Messages: Dark Shadows has a narrated introduction about how important family is, and there's a takeaway about avoiding the "curse" of a loveless life, but these themes aren't conveyed strongly. Basically, It's a one-man show, with Barnabas taking center stage and rarely turning to his family or helping them with anything. The other family members appear to despise one another. An uncle chooses to leave his son in exchange for money. And in general, problems are solved through violence.

  • rolemodels true0

    Role models: Barnabas' behavior is supposed to be based on love, and he's funny and charming (for a vampire), but his actions aren't admirable -- they're mostly mean-spirited and violent. None of the supporting characters offer anything admirable, either.

What to watch for
  • violence false3

    Violence: The movie's mood is comic, so none of the violence has a heavy impact; but there are also no notable consequences for the killings -- and there are a lot of them, with lots of blood (which seems to have been deliberately colored to resemble the fake-looking TV blood of the 1960s). Most characters die off screen. The movie's climax includes a special effects-heavy supernatural fight between characters (including a stream of green vomit) but little brutality. In a flashback, parents ship a little girl off to an asylum because she sees ghosts; there are some potentially upsetting shots of her locked up in a cell and receiving electroshock treatment. Also some spooky ghosts and an explosion/fire.

  • sex false3

    Sex: Plenty of innuendo (references to touching oneself, making noises, etc.) and some passionate kissing, but no nudity. Barnabas kisses or has sexual encounters with three women (four if you count that the same actress plays women of two different eras). He has supernatural "sex" with a witch: Locked in an embrace (and still clothed), they crash all over the walls and ceiling of a room. A female character lowers her face, off screen, to the main character's crotch to (presumably) give him oral sex. A woman rips off her top to reveal her cleavage and places Barnabas' hand on her (covered) breasts. Also of note is the way in which 15-year-old actress Chloe Grace Moretz is sexualized in her scenes, posing or dancing sensually or reciting dialogue in a sexy way.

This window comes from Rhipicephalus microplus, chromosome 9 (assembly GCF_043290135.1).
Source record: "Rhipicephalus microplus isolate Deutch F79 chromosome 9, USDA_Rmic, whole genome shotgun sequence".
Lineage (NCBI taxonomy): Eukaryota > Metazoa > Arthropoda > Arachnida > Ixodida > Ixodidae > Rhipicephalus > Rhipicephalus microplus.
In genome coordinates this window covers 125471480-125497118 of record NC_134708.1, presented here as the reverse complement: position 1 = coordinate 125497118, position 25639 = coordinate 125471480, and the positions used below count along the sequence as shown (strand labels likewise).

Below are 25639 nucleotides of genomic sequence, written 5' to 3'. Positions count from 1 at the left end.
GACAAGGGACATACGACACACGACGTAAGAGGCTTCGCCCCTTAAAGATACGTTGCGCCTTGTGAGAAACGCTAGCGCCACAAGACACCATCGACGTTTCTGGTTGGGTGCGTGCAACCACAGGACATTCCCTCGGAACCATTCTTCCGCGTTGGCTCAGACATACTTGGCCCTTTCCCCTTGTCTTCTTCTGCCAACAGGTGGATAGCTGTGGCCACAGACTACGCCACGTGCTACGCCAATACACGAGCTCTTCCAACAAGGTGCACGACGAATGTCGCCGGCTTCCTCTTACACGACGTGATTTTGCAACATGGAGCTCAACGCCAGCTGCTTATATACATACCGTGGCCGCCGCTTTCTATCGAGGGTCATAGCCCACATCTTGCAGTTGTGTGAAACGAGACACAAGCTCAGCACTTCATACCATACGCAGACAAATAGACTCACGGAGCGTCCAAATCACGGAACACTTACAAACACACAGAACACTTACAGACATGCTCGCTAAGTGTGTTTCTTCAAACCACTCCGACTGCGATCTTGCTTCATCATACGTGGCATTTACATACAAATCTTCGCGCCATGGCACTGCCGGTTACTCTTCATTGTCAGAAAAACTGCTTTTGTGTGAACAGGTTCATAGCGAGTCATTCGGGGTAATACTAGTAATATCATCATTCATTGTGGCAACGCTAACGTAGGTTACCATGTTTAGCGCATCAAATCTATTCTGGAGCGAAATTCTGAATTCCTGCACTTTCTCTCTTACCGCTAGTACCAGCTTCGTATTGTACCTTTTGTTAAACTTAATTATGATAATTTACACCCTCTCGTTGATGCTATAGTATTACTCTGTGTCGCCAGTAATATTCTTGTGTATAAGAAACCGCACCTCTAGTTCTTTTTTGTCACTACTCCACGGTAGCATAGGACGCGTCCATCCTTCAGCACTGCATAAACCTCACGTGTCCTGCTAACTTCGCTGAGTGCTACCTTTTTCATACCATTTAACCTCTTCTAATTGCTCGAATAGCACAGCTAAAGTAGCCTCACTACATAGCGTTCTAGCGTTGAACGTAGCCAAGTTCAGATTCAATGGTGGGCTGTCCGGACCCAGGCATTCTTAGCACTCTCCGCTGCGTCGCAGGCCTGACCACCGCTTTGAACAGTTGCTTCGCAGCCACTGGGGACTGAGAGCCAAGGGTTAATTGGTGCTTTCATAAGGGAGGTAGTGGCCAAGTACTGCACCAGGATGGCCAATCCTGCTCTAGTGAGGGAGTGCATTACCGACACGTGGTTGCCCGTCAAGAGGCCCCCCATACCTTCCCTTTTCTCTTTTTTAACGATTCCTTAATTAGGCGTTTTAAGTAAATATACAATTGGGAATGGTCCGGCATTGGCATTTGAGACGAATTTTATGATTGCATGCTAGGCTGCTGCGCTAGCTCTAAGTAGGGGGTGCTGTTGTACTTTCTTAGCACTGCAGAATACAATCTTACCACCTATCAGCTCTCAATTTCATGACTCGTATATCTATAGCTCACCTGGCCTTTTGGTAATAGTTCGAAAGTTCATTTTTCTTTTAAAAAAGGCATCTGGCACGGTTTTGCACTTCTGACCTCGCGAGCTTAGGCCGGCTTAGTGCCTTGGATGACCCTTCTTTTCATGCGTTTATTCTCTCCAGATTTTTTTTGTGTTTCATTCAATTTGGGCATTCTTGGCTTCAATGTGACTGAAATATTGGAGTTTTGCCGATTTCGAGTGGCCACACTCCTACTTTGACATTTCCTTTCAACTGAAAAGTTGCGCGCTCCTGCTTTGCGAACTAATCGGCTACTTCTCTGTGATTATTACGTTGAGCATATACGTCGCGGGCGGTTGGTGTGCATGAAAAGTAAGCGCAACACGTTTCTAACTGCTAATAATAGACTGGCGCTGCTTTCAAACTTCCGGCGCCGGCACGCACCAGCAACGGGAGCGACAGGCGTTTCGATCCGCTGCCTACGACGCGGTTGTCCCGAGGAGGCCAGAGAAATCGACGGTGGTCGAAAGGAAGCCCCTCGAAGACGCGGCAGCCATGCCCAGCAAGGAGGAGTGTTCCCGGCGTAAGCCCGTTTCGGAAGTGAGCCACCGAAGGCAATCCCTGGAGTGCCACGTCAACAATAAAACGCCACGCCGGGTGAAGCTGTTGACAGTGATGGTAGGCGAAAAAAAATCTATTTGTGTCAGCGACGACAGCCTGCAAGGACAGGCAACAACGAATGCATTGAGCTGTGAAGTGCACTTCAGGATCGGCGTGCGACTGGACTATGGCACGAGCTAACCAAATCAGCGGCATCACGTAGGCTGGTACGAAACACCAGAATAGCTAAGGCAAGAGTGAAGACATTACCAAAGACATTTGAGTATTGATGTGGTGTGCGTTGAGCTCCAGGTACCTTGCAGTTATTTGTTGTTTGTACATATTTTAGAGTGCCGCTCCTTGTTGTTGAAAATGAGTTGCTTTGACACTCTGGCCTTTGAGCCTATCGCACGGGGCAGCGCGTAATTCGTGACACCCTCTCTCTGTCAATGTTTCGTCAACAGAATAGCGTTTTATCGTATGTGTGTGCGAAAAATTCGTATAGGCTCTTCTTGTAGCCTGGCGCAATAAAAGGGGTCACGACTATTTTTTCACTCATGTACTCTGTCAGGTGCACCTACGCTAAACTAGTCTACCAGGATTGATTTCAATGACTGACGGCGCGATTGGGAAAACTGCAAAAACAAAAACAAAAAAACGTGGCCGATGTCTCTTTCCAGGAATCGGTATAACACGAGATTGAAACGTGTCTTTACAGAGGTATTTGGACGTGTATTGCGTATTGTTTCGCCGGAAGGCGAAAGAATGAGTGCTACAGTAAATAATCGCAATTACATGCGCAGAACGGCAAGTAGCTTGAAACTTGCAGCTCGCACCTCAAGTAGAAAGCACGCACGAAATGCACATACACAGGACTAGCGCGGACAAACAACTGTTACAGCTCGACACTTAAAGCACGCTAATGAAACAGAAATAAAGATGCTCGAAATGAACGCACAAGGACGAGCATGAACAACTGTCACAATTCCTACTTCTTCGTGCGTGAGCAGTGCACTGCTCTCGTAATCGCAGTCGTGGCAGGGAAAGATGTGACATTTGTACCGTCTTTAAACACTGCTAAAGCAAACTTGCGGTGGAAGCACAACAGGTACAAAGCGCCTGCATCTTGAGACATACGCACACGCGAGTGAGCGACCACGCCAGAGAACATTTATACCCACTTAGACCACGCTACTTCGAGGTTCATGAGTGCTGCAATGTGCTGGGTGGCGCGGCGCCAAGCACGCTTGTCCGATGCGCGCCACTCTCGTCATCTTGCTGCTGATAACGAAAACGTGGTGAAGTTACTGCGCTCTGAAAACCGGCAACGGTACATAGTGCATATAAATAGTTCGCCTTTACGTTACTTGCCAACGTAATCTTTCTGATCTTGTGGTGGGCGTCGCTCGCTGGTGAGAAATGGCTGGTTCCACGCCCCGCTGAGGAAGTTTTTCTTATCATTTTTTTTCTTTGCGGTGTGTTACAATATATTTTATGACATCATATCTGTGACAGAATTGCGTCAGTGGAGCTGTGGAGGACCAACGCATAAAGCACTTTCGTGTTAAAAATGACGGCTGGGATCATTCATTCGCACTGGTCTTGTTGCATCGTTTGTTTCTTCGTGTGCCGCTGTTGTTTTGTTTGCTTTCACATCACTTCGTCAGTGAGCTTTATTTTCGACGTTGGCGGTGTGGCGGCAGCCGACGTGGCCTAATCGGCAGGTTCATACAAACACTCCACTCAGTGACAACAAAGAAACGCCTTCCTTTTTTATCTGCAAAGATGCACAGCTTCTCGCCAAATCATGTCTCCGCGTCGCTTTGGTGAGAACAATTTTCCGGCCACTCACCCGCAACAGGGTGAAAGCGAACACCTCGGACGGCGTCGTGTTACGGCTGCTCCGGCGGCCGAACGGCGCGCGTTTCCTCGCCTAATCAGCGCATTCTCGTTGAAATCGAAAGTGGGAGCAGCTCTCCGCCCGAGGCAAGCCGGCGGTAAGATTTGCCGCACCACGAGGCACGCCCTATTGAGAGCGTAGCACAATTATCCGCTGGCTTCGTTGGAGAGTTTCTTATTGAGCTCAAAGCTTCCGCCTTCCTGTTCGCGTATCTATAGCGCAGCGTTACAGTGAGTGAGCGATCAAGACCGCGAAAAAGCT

• language false3

    Language: "S--t" is used a couple of times; "bitch," "damn," "a--hole," "hell," "bastard," "whore," "oh my God," and "balls" are also used. There's also a range of insults, including "stupid," "harlot," succubus," etc.

  • consumerism false1

    Consumerism: When Barnabas emerges from his coffin, he's entranced by a giant "McDonald's" sign. There are lots of references to 1970s-era products, some of which are still around today -- there's a Wheaties cereal box, toys like Operation and Rock 'em Sock 'em Robots, and a "troll" doll. Scooby-Doo is shown on television.

  • drugsalcoholtobacco false3

    Drinking, drugs and smoking: A supporting character is shown to have a drinking problem. It's treated comically, but she's drinking and belligerent in nearly every scene. She also pops some kind of prescription pill. Another supporting character is shown slobbering drunk in one scene. Barnabas is around a group of hippies who smoke pot. A 15-year-old girl is involved in a joke about being "stoned" (shown in the trailer), in which Barnabas misunderstands the meaning of the term.